The problem was that I had no financial knowledge at all, and wasn’t motivated or stimulated to learn about it. Einstein famously called compound interest the eighth miracle of the world (check this page to learn a bit more), but I only really realized how it works this year, at age 44. It’s also only now that I realize a lot of the things we think about investing are incorrect clichés, and that when done properly and wisely, investing is not as risky as most people think it is. In fact, one line I read again and again is that we can’t afford not to invest. Maybe I’m particularly late and slow, but there must be many more people – do-gooders especially – like me (my guess is the “money = evil” attitude is more prevalent in Europe than in the US and other parts of the world).
All the good you can do
If today, you are still convinced that money is dirty and evil and you don’t want any of it, your reaction might be: 1. so what? and 2. investing like that is unethical anyway. I’ll respond briefly to these arguments, but I am under no illusion that I will convince the most anti-capitalist among readers. So be it.
Regarding “so what?”: if you think rationally about this for a minute, you know that there is no doubt that money can be used to do good. You could do good with this money in several ways:
– You could donate it to a non-profit.
– You could invest it in a sustainable or compassionate startup.
– You could even live on it yourself for a year or a couple of years (depending where you live), so that you don’t have to have some run of the mill paid job and have more time to volunteer.
– You could start your own project with it.
I think it’s clear that you are better off having this money than not having it. Unless of course, having made that money by investing would somehow be necessarily unethical (which is the second objection). There obviously are many unethical ways to make money. You can uncritically invest in stocks or funds where your money is used for bad things. But, that is not necessarily so, and many banks today offer sustainable investment options. These may not be entirely satisfactory to all of us, but it is possible to find ways to invest that are healthy and sound, or at least neutral. Moreover, apart from increasing your own returns, you also help these companies grow by helping them to raise capital. And, if you want, as a shareholder you can even participate and vote at their annual general meeting and help determine the course of the company.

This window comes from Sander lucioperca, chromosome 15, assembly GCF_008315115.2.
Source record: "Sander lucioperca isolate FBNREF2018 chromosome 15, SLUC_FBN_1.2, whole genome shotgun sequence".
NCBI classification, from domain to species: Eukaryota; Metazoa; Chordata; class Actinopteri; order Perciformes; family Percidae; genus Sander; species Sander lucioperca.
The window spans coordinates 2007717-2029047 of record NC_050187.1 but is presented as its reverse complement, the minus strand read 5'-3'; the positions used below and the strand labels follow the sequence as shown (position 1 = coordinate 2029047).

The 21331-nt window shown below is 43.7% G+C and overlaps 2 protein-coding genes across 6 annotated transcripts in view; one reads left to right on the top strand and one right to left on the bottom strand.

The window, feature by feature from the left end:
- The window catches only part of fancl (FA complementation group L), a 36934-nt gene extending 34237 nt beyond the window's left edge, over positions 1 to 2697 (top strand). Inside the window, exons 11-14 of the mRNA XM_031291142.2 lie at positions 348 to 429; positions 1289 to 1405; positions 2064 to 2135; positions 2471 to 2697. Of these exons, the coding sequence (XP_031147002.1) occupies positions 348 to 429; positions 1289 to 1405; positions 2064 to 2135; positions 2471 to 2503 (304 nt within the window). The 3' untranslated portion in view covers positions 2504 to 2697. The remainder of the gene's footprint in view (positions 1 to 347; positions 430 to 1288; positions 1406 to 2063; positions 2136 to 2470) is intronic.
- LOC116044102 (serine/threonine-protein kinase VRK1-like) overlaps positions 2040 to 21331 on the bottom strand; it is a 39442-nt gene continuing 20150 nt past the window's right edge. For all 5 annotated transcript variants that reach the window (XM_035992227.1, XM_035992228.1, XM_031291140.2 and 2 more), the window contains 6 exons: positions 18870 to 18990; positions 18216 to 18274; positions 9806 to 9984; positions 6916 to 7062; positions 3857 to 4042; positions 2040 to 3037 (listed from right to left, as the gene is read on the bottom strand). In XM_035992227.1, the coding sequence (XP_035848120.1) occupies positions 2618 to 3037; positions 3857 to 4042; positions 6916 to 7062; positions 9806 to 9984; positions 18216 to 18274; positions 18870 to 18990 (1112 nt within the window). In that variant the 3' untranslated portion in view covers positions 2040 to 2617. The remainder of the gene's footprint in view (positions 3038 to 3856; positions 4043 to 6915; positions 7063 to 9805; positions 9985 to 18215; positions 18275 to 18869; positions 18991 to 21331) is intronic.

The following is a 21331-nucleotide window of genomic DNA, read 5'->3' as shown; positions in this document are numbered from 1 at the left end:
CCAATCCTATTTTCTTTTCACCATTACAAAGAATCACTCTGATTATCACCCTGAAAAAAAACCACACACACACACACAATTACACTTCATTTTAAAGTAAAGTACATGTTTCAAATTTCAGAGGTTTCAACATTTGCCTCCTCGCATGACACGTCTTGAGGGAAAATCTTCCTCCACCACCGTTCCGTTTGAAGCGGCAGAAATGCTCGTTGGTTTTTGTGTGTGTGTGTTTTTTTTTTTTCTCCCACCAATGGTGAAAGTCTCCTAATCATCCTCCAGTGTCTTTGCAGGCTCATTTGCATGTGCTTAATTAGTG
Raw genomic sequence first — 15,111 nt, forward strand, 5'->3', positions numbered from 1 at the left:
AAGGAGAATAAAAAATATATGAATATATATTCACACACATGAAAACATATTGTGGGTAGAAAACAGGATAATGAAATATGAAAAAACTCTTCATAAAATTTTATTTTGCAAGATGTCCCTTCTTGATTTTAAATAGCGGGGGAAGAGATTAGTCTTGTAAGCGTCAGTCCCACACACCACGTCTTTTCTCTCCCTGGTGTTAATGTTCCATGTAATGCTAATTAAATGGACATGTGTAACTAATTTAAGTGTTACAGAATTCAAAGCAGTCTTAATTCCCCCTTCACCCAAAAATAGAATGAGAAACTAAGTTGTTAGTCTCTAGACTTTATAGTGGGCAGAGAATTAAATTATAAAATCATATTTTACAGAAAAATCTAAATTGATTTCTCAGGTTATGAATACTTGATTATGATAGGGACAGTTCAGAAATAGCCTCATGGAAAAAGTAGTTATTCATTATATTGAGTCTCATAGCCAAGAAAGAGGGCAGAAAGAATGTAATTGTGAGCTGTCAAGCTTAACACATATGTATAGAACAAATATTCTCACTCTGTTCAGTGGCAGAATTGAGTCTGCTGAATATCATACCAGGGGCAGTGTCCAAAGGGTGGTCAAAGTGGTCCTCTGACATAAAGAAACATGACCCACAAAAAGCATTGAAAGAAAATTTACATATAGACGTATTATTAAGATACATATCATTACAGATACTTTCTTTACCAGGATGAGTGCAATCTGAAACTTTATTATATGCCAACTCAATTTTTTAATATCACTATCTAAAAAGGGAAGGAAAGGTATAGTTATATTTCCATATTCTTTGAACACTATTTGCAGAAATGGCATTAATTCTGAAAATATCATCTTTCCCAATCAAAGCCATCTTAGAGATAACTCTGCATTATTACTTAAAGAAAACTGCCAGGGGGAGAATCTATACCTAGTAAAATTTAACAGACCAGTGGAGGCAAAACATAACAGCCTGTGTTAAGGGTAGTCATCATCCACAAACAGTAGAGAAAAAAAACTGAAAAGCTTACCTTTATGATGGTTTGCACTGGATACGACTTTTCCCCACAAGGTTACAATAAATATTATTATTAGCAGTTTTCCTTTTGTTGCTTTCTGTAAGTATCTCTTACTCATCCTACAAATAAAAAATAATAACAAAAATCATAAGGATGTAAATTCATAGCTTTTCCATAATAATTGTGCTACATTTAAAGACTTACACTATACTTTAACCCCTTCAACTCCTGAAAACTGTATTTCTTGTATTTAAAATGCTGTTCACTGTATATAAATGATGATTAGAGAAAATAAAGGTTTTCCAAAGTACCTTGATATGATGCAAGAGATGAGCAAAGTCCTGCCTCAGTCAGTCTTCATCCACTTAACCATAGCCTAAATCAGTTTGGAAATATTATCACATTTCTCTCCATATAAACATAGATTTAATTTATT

Some would argue that by participating in the stock market, one is contributing to a system that is fundamentally flawed and problematic. But, then, so is putting your money in a savings account – because that too is a way of investing in and contributing to systems you may fault – and with even less control, at that!
Probably many of us have simplistic ideas about capitalism. This talk by Jonathan Haidt does a good job at illustrating that.
Let’s look at some other objections to making money – all of which I held at some point, or still partly hold.
“Money corrupts. People who are interested in money don’t end up caring about the world.”
I don’t think there is any law of nature that dictates that money corrupts. It may also be that people who are greedy to begin with are the ones to acquire a lot of money, rather than the other way around. In any case, in this post, I’m not at all talking about the ruthless accumulation of wealth through all means possible. I’m simply talking about taking *some* interest in money and investing it in an ethical way, so that we have more means at our disposal to do good.
Also, don’t forget about people who got really rich and because of that are returning a lot of their wealth to society and are investing it, for instance, in the animal rights movement or any other movement. Our movement is actually to a large extent funded by people who made a lot of money (hopefully in the nicest ways possible) and are donating it to a cause they care about.
“Money is irrelevant.”
Some people – often those who are interested in spirituality – would hold that money is not what makes the world go round and that it is actually irrelevant. It’s not about what you have, but what you are, etc. I’d say: try to tell that to poor people. Probably only those who are privileged enough can say things like this (even though there might be some grains of truth in these opinions here and there).
“Money and the role it plays in our society is inherently problematic.”